"The toy is not fun" sounds strangely formal to me, which is interesting. I guess it's because when talking about toys, it's generally with children or when you are a child. The more natural translation that came to my mind was, "The toy is no fun", but perhaps that's stronger or has some other Italian equivalent? In any case, I don't think "the toy is not fun" is a bad translation, it just wasn't my immediate translation.
Can a toy be fun? Isn't playing with the toy is where the fun is derived. So I would suggest that the correct sentence should be : Playing with the toy is no fun. However that would mean correcting the original Italian sentence to match.
Fun is not an adjective, but a noun. 'This toy is no fun' is grammatically similar to 'A kiss is no sin', where sin too is a noun. Funny and sinful would be adjectives. More importantly, 'X is no fun' happens to be what people actually say. Grammar follows widespread usage, not vice versa.
GastonDorren, you are partially correct and very logical but actual use of "fun" and "funny" in English is idiomatic and variable.
Merriam-Webster dictionary actually gives "fun" as both a noun and an adjective.
Fun - the adjective - 1: providing fun, entertainment, or amusement a fun party a fun hat
2: full of fun : pleasant
a fun night have a fun time
Synonyms: amusing, delightful, diverting, enjoyable, entertaining, pleasurable
Fun - the NOUN - 1.: what provides amusement or enjoyment
2: enjoyable activity
specifically : playful often boisterous action or speech : jocularity, ridicule
3 : the disposition or mood to find or make a cause for amusement : playfulness
4: amusement, enjoyment
5: violent or excited activity or argument : fireworks
Funny - the adjective - 1.a : affording light mirth and laughter typically by means of absurdity or oddness without much subtlety : amusing when they laughed, it was not because they thought it was funny but out of embarrassment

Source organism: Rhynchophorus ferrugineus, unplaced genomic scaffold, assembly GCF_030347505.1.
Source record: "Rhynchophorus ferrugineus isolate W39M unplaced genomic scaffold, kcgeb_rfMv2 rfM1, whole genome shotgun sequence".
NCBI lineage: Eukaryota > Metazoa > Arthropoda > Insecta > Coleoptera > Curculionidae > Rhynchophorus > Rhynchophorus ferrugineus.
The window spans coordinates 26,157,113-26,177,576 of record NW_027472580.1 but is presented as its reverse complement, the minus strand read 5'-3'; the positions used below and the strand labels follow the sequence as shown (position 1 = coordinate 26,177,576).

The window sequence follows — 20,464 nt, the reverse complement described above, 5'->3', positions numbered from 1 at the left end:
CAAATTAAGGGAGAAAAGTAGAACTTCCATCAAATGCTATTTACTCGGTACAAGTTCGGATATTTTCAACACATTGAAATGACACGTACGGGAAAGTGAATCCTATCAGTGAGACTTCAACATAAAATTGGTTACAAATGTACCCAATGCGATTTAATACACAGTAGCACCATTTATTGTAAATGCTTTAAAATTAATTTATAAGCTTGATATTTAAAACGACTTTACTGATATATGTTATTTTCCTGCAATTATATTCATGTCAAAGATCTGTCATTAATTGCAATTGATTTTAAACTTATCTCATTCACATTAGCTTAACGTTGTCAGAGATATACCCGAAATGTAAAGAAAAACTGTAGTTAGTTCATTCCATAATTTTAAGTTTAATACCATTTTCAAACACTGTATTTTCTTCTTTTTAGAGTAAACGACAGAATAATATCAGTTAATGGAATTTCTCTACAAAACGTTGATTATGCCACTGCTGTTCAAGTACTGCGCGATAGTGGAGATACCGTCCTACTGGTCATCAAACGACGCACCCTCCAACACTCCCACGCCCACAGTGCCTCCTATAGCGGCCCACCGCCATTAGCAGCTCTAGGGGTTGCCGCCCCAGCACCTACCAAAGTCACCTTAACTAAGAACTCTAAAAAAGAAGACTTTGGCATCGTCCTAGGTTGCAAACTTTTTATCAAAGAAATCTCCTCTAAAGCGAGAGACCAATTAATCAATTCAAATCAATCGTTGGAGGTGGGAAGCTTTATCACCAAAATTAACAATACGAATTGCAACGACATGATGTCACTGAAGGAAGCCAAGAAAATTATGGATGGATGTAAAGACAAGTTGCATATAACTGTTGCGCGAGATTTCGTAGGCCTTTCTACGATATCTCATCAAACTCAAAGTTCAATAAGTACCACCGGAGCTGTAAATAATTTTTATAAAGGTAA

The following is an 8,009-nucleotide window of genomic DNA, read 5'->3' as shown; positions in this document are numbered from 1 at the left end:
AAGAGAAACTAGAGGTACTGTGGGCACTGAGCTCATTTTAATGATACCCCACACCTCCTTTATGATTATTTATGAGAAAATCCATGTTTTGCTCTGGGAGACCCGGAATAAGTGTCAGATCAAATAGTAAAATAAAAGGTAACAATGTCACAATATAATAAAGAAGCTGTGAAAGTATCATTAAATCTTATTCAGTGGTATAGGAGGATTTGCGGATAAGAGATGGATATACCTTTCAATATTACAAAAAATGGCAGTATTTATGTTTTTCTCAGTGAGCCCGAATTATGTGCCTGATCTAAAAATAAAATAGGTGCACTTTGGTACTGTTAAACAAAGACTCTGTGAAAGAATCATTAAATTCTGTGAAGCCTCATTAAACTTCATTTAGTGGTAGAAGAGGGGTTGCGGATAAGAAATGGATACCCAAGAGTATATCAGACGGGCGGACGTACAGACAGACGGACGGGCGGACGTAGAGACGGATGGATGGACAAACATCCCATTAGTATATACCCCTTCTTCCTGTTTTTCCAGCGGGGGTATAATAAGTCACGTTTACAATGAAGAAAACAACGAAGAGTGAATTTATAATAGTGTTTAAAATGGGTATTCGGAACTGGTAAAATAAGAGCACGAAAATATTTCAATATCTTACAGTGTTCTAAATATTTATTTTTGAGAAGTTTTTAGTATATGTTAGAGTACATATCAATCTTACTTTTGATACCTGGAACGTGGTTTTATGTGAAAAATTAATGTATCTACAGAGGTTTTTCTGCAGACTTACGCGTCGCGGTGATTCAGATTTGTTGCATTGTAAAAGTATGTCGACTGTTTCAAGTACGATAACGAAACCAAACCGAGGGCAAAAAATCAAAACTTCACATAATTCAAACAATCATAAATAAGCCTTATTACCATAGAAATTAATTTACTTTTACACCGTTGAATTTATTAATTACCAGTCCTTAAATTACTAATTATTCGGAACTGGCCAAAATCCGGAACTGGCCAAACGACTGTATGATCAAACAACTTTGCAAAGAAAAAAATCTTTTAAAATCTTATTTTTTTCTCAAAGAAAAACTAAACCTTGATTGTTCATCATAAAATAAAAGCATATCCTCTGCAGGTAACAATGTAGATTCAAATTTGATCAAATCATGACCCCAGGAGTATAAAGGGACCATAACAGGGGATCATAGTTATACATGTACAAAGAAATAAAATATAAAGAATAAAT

b : seeking or intended to amuse : facetious, trifling don't take him so seriously; he was just being funny; cut out the funny business and get to work; a tactical mistake—to … get funny with an official
2 a : differing from the ordinary in a suspicious, perplexing, quaint, or eccentric way : queer, odd, fishy they'd surely think it funny if we shot up the price now
b : ill came to the doctor with the vague complaint that he felt funny all over
3: involving trickery or deception : spurious, underhanded warned them he would shoot if they tried any funny stuff fake bidding and other funny business at the auction
4: comic reading the funny page in a daily paper synonyms: antic, chucklesome, comedic, comic, comical, droll, farcical, hilarious, humorous, hysterical, laughable, ludicrous, ridiculous, riotous, risible, screaming, sidesplitting, uproarious.
"The toy was not fun" is how we would typically say a toy was not enjoyable or amusing. A bicycle would be "fun", but not usually "funny" unless unusually shaped, odd sized, etc.
The use of "no fun" is using "fun" as a noun. This use of "no + noun" instead of "not + noun" is an idiomatic usage for emphasis. Both sentences below are correct. "I am no coward" is stronger than "I am not a coward".
"She is no lady" is stronger than "She is not a lady".
"They are no help" is stronger than "They are not any help."
"That's no fun" is stronger than "That is not fun".
Hope that helps.
Grammar does follow common, widespread usage in:
-Languages with very few speakers
-the English languages
English does not have anyone, who sets the official standard of writing. Some dictionaries, like oxford for example, make basic grammar and spelling rules by using the most common grammar and spelling rules. You can say something is not correct in English only as long as it is not commonly used.
Yeah, I agree with Margaret... Now I do understand what the above guy is trying to relate, which is that he thinks grammar SHOULD follow widespread usage. That's more of an opinion than anything. In any case, we do say things are no fun or that something is no problem, ect...
It may be bad in your opinion, but have you ever thought, that you are not everyone and only what most people say counts for English grammar? Also the English we speak Today would be considered terrible only a few hundred years ago, so don‘t even argue. Languages change and „bad grammar“ is a part of it!